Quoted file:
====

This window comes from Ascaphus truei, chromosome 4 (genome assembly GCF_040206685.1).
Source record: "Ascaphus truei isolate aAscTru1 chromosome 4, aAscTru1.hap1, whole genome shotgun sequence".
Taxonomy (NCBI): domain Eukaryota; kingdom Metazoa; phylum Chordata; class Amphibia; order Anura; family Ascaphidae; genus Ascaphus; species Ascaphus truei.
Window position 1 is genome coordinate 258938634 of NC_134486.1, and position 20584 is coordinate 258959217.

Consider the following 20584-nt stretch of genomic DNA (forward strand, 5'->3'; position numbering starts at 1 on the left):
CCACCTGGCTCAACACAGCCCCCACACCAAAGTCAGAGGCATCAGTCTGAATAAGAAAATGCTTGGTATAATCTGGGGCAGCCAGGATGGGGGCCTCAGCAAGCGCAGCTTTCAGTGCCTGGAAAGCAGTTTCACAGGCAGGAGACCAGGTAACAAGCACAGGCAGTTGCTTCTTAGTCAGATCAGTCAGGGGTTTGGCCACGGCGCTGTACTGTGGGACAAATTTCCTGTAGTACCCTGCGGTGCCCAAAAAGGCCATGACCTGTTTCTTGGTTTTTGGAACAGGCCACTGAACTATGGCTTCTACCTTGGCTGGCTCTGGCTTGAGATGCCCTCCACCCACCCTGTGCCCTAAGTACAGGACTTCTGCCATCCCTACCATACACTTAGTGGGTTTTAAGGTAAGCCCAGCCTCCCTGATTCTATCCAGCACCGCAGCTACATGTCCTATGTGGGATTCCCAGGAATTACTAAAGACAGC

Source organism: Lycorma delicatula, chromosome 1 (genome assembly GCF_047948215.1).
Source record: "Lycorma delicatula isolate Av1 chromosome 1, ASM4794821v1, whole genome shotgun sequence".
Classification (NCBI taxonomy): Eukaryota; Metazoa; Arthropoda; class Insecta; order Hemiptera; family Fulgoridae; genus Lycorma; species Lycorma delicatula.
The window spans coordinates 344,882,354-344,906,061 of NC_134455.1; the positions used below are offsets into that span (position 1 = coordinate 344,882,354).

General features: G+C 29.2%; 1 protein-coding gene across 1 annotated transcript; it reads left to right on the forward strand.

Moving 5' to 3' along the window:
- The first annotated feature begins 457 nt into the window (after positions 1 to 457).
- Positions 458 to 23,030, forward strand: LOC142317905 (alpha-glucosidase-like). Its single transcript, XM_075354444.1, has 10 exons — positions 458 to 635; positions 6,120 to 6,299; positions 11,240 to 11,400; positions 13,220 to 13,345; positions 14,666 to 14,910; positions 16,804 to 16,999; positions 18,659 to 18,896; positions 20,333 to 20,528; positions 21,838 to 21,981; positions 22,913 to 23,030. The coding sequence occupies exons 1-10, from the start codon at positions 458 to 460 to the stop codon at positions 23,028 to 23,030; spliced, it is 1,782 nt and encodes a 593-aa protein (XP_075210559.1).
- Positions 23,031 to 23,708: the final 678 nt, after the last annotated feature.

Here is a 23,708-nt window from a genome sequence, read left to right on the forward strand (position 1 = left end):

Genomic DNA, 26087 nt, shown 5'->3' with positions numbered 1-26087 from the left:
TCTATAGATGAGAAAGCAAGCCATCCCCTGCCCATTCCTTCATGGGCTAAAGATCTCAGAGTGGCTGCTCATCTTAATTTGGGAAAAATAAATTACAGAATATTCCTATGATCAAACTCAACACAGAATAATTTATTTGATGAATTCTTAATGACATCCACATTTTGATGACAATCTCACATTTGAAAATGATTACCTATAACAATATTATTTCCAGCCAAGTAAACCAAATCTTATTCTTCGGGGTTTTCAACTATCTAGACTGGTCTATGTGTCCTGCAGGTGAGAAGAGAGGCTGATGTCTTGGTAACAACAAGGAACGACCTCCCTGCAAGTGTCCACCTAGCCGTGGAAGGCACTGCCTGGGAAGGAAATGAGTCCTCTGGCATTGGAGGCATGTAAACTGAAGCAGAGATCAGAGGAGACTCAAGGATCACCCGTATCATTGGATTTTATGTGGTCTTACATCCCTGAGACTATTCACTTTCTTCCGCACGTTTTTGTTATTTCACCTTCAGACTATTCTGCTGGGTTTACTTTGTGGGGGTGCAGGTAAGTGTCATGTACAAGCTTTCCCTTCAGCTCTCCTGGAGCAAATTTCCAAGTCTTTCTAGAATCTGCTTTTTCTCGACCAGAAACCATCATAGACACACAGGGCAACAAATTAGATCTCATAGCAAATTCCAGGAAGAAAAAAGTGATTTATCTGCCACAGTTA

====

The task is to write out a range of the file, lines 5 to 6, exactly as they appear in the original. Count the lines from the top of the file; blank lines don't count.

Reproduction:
Consider the following 20584-nt stretch of genomic DNA (forward strand, 5'->3'; position numbering starts at 1 on the left):
CCACCTGGCTCAACACAGCCCCCACACCAAAGTCAGAGGCATCAGTCTGAATAAGAAAATGCTTGGTATAATCTGGGGCAGCCAGGATGGGGGCCTCAGCAAGCGCAGCTTTCAGTGCCTGGAAAGCAGTTTCACAGGCAGGAGACCAGGTAACAAGCACAGGCAGTTGCTTCTTAGTCAGATCAGTCAGGGGTTTGGCCACGGCGCTGTACTGTGGGACAAATTTCCTGTAGTACCCTGCGGTGCCCAAAAAGGCCATGACCTGTTTCTTGGTTTTTGGAACAGGCCACTGAACTATGGCTTCTACCTTGGCTGGCTCTGGCTTGAGATGCCCTCCACCCACCCTGTGCCCTAAGTACAGGACTTCTGCCATCCCTACCATACACTTAGTGGGTTTTAAGGTAAGCCCAGCCTCCCTGATTCTATCCAGCACCGCAGCTACATGTCCTATGTGGGATTCCCAGGAATTACTAAAGACAGC